The Importance of NOT Doing What Customers Ask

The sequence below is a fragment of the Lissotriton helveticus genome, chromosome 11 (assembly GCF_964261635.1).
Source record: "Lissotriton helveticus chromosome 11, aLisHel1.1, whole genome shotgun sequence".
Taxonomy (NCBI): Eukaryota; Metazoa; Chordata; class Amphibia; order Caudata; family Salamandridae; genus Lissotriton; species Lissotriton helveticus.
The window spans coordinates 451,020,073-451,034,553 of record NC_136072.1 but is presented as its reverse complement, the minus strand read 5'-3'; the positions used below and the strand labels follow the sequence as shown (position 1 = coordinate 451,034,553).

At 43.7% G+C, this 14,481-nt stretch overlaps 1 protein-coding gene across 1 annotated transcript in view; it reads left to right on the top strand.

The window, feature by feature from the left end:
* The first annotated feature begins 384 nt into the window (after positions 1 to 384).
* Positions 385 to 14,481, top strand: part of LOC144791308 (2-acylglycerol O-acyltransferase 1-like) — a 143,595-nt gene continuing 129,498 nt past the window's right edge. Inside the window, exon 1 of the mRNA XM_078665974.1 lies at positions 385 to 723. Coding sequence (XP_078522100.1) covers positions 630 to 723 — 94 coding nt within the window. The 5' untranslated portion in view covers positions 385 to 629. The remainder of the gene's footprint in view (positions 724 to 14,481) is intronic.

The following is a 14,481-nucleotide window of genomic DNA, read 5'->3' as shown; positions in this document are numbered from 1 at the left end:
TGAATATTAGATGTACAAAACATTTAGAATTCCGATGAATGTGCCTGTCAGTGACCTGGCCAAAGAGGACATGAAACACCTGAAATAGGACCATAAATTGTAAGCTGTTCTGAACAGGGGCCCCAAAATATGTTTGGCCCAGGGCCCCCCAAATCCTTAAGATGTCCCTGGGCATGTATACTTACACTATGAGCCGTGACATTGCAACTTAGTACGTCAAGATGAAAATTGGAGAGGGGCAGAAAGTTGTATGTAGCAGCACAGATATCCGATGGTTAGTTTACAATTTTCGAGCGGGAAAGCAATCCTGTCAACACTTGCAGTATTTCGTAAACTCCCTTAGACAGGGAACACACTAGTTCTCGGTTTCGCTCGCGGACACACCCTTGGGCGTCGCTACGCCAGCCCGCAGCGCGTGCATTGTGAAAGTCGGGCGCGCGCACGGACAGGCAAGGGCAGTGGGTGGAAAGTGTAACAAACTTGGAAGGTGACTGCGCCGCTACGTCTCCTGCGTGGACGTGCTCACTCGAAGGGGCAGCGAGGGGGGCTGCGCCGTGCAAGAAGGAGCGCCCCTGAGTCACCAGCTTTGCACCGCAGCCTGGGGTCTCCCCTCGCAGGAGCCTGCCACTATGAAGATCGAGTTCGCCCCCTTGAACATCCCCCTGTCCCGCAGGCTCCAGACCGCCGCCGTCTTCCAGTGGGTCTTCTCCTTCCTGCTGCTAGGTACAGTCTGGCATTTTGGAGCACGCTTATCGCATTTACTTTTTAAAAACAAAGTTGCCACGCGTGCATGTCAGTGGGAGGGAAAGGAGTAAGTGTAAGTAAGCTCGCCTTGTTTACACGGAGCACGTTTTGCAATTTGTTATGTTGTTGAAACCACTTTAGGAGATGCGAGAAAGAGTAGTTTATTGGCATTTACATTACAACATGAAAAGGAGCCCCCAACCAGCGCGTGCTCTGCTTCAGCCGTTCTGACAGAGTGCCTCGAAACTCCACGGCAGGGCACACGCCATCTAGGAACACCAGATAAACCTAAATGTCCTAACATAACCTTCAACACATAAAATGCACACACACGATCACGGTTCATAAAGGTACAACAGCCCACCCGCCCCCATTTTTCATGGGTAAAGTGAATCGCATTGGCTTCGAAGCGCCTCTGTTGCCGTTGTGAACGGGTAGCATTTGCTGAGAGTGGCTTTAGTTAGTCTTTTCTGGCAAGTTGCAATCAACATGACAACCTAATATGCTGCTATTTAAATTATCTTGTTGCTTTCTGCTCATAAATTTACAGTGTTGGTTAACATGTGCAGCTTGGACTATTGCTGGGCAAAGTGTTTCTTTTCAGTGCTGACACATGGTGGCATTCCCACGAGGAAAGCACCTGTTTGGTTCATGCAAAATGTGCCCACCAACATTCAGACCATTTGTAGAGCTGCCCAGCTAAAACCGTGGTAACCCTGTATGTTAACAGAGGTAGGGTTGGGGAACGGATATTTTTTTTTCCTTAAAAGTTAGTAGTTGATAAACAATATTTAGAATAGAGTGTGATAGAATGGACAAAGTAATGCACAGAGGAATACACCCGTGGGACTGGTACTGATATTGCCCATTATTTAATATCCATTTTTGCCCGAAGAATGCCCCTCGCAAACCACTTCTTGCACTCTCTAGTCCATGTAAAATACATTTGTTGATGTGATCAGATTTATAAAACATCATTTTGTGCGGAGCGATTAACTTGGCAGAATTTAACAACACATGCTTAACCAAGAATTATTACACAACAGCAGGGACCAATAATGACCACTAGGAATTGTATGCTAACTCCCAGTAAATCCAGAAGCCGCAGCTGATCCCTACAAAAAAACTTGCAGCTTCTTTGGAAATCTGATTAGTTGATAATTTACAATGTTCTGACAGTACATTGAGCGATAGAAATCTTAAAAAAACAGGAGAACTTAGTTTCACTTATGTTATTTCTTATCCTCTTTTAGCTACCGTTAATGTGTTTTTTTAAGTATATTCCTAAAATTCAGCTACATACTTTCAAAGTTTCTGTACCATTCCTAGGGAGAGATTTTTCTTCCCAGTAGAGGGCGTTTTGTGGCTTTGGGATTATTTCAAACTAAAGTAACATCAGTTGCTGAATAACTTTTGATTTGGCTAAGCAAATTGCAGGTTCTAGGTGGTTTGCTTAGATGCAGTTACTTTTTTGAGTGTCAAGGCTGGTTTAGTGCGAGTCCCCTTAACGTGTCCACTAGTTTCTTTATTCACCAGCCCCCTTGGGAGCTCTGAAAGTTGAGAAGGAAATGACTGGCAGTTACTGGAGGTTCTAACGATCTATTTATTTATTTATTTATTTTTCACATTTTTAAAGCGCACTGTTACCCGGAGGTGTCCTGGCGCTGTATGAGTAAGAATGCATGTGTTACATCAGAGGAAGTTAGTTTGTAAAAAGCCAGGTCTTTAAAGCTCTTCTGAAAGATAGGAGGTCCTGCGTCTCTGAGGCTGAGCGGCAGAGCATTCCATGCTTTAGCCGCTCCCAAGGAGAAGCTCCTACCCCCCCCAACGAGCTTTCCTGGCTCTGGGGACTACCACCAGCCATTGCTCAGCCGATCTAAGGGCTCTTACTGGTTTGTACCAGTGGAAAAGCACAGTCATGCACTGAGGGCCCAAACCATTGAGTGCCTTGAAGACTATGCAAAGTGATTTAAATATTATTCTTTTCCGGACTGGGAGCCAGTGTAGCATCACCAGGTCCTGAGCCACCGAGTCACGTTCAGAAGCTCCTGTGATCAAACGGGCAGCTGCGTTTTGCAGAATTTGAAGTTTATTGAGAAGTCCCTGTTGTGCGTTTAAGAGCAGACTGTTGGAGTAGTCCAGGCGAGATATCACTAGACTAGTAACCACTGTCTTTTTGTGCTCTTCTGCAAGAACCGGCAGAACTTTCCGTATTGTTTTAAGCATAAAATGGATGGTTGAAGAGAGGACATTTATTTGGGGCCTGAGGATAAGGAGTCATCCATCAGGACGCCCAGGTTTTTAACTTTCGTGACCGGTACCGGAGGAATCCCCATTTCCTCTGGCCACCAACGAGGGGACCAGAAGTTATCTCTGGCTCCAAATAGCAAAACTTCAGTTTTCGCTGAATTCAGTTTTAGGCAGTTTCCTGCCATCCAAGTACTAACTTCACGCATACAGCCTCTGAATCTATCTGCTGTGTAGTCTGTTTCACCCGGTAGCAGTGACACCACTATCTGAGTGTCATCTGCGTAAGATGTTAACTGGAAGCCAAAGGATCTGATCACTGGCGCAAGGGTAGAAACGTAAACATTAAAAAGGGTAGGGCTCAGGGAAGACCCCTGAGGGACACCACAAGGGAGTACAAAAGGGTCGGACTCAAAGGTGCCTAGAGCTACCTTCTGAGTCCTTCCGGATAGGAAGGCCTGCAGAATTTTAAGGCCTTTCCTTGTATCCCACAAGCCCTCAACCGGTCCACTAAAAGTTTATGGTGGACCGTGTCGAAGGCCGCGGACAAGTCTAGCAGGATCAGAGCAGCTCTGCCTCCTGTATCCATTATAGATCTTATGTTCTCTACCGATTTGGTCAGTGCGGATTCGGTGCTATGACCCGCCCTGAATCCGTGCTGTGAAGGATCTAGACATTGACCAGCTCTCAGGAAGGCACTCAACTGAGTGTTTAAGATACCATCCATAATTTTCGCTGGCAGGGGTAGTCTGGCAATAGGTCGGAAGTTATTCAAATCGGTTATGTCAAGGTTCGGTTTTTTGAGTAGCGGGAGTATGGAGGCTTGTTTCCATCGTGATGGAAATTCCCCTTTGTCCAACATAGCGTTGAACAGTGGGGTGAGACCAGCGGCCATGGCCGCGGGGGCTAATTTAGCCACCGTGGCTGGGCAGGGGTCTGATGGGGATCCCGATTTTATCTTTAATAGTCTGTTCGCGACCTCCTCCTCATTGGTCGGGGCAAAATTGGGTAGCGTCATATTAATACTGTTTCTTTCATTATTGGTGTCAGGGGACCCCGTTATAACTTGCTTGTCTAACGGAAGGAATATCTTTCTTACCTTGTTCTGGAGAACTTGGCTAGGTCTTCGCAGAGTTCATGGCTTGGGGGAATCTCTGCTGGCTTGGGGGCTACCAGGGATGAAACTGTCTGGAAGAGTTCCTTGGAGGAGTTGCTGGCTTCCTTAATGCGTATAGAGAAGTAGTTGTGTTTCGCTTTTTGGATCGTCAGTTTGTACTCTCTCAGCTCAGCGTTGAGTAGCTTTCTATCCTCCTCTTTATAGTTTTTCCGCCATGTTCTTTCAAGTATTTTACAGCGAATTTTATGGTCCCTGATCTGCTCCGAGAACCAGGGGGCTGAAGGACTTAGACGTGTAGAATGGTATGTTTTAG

By Michel Roth Imagine you’re building the next Ferrari. What if you reduced the number of cylinders in the engine because one customer asked you to? Or if you added extra-large side view mirrors for another customer? You’d end up with a car that isn’t worthy of carrying the Ferrari name; it would be a huge failure. But if this is so clear, why is the problem disturbingly common in B2B software products? As strange as it may sound, customers are great at killing products. And it’s up to you to stop them. Here’s what happens all too often: soon after a product is finished, you land your first customer. Champagne (or Cava, since you’re in startup mode) for everyone! Success continues as you add several more customers. After a while, one customer stands out, either because they are the largest (meaning they represent a significant portion of the company income) or they are the most well-known brand. This customer is a raving fan of your product. However, they just need one thing added to make it even better—usually yesterday. You hadn’t planned on doing this, but since you don’t want to disappoint or risk losing this customer, you create that feature. Another common scenario is when sales mentions a lucrative opportunity with Gigant Inc., … just one feature is missing that would ink the deal. Fast forward five years and your product is a mess, expensive to maintain, impossible to navigate and difficult to configure. What happened? You had such a brilliant, clear vision. What happened is that the customer killed the product. More specifically, you allowed the customer kill the product. Is it really that bad to add one feature for an important customer? Yes. Once you go down that path, it won’t be a one-time occurrence. It will happen again and again. First, when you descend into the rat hole of building features for one customer, you effectively alienate other customers from your product. Even worse, you alienate yourself from your product. This will not end well. A common mistake is that, because you may not immediately notice any negative effect on your product when you first implement a custom feature for a customer, you’ll assume that no harm has been done. But the damage has been done and is effectively irreversible. Over time, you’ll discover that your product has become hard to support because it morphed into an illogical collection of features. And all the great plans to go back later and fix it will never come to fruition. Your product may become hard to configure for new customers and difficult to market because it has become a Jack of all trades, master of none. It’s exactly what you wanted to prevent when you first had your idea. Another problem that stems from building features for specific customers is that your roadmap is effectively out the window. If you find yourself adding something for a specific customer in every release, your roadmap will be as much a surprise to you as it is to your customers, and it will be fatal to your product. It’s important to have the power to say “no.” If you are in a startup, proper funding gives you the financial buffer to say “no.” If you’re in a larger company, make sure you have executive support and signoff for your plan. And watch out for “Product Stockholm Syndrome,” a common condition that I’ve seen at multiple companies. That’s when companies are such big fans of a certain customer that they think that customer’s feature request is representative of all customers. In the beginning, building custom features may seem like a great idea, but it is a textbook example of short-term thinking. It is essential to remain focused on the vision for your product. Otherwise, it will wreak havoc on your ability to achieve product success. After all, there’s nothing more important than investing in the success of your product, and ultimately, in the success of your company. Michel Roth is a passionate, pragmatic and experienced B2B product management professional. He has worked in startups and some of the world’s largest tech companies for more than 20 years. Michel is always on the lookout for ways to make the biggest impact on his company’s products and customers. Reach him on Twitter @michelroth or connect with him in LinkedIn at
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